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28/01/2014 (Added to site)
Author(s): Timmermans, R. A. H.; Groot, M.N.; Nederhoff, A. L.; van Boekel, M. A. J. S.; Matser, A. M.; Mastwijk, H. C.

Pulsed electric field processing of different fruit juices: Impact of pH and temperature on inactivation of spoilage and pathogenic micro-organisms

Journal: International Journal of Food Microbiology, 173 (2014), pp. 105-111
DOI: 10.1016/j.ijfoodmicro.2013.12.022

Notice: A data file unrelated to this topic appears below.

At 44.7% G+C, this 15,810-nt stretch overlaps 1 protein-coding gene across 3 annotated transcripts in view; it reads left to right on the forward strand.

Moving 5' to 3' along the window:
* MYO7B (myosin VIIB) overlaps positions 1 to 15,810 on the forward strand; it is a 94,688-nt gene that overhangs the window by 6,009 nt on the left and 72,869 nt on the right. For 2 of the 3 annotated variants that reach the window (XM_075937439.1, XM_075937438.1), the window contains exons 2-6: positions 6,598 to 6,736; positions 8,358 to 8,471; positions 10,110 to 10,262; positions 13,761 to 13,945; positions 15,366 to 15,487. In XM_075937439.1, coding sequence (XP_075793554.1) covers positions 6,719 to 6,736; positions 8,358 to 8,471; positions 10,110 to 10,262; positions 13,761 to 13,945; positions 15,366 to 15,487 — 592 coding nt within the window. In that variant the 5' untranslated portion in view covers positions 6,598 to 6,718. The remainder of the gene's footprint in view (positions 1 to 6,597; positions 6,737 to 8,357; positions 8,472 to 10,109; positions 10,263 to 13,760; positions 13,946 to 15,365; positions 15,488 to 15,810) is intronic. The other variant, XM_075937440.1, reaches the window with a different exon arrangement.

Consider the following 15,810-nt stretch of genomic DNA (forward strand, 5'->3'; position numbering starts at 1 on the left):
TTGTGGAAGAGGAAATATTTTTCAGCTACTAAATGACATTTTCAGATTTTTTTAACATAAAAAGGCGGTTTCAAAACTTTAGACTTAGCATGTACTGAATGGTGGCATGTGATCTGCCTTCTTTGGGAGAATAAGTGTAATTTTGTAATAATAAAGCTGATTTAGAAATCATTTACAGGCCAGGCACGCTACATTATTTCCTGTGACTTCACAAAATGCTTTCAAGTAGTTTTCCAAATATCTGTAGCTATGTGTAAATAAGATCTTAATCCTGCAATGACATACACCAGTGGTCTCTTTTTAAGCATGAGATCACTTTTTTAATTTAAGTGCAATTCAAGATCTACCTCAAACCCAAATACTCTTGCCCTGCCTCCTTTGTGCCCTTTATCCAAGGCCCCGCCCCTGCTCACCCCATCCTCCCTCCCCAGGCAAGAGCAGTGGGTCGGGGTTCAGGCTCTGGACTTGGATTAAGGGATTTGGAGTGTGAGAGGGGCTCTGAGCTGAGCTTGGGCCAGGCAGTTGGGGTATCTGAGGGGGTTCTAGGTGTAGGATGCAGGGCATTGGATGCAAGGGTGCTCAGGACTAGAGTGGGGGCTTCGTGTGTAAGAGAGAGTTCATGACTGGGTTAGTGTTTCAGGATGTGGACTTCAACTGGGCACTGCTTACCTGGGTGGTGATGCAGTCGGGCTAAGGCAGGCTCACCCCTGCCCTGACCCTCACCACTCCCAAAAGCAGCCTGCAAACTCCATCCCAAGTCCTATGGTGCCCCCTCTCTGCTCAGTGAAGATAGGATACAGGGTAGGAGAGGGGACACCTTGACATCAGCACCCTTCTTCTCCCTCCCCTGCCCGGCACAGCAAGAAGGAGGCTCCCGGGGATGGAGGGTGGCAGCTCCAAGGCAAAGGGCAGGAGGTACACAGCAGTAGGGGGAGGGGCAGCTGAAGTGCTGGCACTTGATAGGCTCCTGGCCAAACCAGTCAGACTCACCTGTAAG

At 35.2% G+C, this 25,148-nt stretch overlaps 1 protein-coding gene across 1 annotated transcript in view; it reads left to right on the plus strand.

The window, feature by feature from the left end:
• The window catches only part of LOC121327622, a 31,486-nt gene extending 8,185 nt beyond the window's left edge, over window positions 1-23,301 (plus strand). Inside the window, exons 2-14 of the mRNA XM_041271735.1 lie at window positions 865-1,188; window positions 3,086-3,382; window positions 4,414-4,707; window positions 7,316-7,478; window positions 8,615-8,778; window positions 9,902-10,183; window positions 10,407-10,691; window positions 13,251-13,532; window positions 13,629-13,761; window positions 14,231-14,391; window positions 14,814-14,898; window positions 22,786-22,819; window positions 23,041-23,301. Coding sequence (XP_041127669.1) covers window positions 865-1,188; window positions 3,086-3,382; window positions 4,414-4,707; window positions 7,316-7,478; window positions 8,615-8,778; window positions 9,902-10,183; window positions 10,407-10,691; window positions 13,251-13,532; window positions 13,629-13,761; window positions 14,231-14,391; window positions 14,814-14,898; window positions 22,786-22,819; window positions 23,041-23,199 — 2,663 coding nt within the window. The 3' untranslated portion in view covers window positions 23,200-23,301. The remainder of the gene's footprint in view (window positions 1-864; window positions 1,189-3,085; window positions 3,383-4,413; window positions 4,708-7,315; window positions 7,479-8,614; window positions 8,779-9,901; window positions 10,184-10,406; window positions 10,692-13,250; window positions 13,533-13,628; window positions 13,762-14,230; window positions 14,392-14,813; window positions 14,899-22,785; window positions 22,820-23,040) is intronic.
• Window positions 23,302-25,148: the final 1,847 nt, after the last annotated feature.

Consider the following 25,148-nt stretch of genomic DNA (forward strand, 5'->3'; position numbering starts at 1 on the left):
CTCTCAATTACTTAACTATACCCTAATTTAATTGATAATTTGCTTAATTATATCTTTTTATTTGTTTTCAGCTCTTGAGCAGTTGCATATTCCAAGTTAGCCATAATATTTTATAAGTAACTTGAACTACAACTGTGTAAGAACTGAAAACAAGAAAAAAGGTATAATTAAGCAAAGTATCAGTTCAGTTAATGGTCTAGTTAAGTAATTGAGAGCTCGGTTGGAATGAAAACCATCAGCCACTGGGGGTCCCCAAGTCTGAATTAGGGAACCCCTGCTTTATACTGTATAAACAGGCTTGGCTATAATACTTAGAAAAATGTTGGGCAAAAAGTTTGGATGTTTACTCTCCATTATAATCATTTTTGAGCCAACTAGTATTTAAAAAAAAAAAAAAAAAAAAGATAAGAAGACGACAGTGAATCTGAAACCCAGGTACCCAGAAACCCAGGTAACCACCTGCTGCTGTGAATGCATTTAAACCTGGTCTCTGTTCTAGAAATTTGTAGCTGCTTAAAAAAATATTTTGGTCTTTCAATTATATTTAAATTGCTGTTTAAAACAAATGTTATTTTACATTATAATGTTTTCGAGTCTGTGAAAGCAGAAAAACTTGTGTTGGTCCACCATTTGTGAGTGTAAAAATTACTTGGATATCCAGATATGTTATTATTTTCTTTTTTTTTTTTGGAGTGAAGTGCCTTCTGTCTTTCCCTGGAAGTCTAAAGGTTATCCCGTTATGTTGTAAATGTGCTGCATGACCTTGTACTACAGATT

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Abstract: Pulsed electrical field (PEF) technology can be used for the inactivation of micro-organisms and therefore for preservation of food products. It is a mild technology compared to thermal pasteurization because a lower temperature is used during processing, leading to a better retention of the quality. In this study, pathogenic and spoilage micro-organisms relevant in refrigerated fruit juices were studied to determine the impact of process parameters and juice composition on the effectiveness of the PEF process to inactivate the micro-organisms. Experiments were performed using a continuous-flow PEF system at an electrical field strength of 20 kV/cm with variable frequencies to evaluate the inactivation of Salmonella Panama, Escherichia coli, Listeria monocytogenes and Saccharomyces cerevisiae in apple, orange and watermelon juices. Kinetic data showed that under the same conditions, S. cerevisiae was the most sensitive micro-organism, followed by S. Panama and E. coli, which displayed comparable inactivation kinetics. L. monocytogenes was the most resistant micro-organism towards the treatment conditions tested. A synergistic effect between temperature and electric pulses was observed at inlet temperatures above 35 °C, hence less energy for inactivation was required at higher temperatures. Different juice matrices resulted in a different degree of inactivation, predominantly determined by pH. The survival curves were nonlinear and could satisfactorily be modeled with the Weibull model.



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